With every new OS it releases, Apple manages to make some previously essential third-part apps obsolete. And iOS6 is no exception. In fact, the new iOS might even hold a record for the number of apps that it has rendered useless. Let’s take a look.
Safari added Reading List a while back, and everybody said that it would kill Instapaper. But nobody used it. Why? Because you need to be online to read your saved articles, whereas Instapaper saves them for offline reading.
Now, Reading List has offline syncing, which means that you can save an article on your Mac and have it ready on your iPhone next time you ride the subway.
You or I probably won’t give up on Instapaper, but I sure won’t bother to tell my Mom about it. We live in different countries, so it’ll be a lot easier to just let her use the simple built-in option.
Handoff is an app and service which lets you hand off web pages from your desktop to any other registered device. A push notification is sent, you tap it and the page opens in the Handoff app, and from there you can choose to open it in Safari.
I use it quite a lot, but now that iOS6 and Mountain Lion use iCloud Tabs, I will be retiring the app and the extension. ICloud Tabs lets you browse the open tabs on your other devices right from Safari. It’s easy and it’s automatic.
BoxCar is a super-useful notification app, kind of like Growl for iOS, and I use it for one thing — to alert me when any one of a small group of friends and family sends me an email. But now that iOS Mail can send me a custom alert for anyone in the new VIP list, I don’t need it. Better still, VIP alerts happen on the device itself, whereas I have to forward my Gmail to BoxCar for it to work — I have no reason to doubt BoxCar’s integrity, but it still makes me nervous.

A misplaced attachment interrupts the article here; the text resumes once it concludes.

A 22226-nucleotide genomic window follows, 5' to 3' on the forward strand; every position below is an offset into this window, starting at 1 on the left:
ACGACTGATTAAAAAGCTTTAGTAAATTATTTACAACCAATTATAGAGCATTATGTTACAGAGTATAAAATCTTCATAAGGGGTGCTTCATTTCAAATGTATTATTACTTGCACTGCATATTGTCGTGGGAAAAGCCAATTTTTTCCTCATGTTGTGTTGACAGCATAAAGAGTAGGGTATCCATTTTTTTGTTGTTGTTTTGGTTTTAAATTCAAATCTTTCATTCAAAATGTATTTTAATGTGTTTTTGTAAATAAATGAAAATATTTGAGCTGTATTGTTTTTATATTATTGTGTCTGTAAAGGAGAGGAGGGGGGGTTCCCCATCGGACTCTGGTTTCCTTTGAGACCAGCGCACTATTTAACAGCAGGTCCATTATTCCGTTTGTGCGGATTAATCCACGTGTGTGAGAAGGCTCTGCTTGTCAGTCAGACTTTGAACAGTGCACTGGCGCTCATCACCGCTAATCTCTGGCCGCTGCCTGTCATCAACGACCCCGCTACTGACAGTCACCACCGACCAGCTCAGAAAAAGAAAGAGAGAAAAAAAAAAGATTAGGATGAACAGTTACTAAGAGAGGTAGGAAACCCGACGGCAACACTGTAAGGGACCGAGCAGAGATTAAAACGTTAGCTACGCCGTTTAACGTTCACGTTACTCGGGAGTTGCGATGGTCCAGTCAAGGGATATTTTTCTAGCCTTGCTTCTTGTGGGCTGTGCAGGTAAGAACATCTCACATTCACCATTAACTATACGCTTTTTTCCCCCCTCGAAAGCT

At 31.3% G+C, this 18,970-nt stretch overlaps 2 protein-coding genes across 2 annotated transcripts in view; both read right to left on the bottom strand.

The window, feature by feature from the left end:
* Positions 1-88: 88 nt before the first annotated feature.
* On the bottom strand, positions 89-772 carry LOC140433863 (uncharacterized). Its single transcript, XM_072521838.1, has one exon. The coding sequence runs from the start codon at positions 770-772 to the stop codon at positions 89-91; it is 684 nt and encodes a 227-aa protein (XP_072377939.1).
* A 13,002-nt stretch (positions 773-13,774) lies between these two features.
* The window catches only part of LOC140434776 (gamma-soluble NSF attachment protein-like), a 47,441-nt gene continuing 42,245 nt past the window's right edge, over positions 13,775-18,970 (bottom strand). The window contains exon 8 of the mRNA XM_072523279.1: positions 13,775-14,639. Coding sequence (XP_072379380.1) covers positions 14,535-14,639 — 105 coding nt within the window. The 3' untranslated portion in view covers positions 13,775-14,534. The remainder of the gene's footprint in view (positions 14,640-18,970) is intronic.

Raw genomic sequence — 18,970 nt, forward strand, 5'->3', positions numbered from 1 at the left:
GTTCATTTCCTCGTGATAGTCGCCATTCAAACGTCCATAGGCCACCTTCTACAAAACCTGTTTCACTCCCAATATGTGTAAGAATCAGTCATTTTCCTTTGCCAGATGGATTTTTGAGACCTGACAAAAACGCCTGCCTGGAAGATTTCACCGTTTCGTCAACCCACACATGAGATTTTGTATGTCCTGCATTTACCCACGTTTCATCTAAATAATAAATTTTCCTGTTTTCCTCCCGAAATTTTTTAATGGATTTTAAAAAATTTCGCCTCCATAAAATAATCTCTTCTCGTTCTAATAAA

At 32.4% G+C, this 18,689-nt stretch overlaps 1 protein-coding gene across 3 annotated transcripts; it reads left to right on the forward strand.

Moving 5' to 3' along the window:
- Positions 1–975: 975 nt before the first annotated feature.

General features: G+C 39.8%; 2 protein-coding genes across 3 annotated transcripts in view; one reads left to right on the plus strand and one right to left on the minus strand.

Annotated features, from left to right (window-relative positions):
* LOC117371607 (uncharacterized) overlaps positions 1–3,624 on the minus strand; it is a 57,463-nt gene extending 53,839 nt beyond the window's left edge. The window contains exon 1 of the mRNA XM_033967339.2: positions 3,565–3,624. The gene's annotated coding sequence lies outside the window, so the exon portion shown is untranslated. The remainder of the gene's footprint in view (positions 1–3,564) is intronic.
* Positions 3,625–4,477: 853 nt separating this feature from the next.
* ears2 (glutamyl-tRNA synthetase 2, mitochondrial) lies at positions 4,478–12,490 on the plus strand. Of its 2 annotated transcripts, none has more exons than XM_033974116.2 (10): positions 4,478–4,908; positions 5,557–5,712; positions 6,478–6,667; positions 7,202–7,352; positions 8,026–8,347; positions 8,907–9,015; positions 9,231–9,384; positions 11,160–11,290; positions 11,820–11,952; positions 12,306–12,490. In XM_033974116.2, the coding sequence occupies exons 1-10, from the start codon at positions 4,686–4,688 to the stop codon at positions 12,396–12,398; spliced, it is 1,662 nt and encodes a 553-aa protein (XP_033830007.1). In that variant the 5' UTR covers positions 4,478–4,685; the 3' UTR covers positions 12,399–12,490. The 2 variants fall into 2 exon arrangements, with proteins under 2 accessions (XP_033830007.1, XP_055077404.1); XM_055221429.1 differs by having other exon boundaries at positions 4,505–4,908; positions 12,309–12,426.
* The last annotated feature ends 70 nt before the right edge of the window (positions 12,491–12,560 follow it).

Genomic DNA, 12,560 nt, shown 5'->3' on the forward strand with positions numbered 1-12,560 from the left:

Of course, BoxCar it isn’t really in any danger of going away as it offers alerts for so many other things, but with FaceBook and Twitter integration in iOS, that list is getting ever shorter.
Any Alarm App
I have bought countless clock and alarm apps for the iPad, and now I’ll probably dump them all, as the new Clocks app does everything that they do, plus one thing they can’t. Third-party apps can only play a song as an alarm if the app is in the foreground. If it’s in the background the best it can do is a beeping alert.
Clocks doesn’t have this limitation, so you can set it and forget it, fall asleep and then — eight hours later — wake up to your favorite tunes.
Now that FaceTime calls can be made over cellular networks, Skype is pretty much redundant for me. And good riddance, because I hate the stupid thing. Skype’s big advantage is its huge installed user base. Every member of my family uses it and so do all of my friends. But BlackBerry’s also used to be super-popular, and so did MySpace.
Hopefully this will be the beginning of the end.
Flight Tracking Apps
Passbook takes a swipe at so many different kinds of app that it’s hard to begin, but it’s the flight-tracking apps like FlightTrack and TripIt that will get hit the hardest.
These apps allow you to forward a confirmation e-mail for your upcoming flights and it will be parsed and sent to the iOS app, and displayed with lots of relevant information.
But who will use that when Passbook can hold your boarding passes, update them with the gate number and even warn you — via location services — when you’re in the wrong terminal. Nobody, that’s who.
The headline Google-baiting feature is the amazing new Maps app, but it goes deeper than that. With the updates to Siri, you pretty much never need to search Google at all. And even if Siri queries Google behind the scenes, you’ll never see an ad unless you actually visit Google.com in a browser.
Add to this the great new mail app which now lets you attach photos properly and designate VIPS and Gmail looks a lot less attractive too.
Not convinced? What about the new phone features which let you manage your phone calls in a much more powerful manner? Google Voice anyone?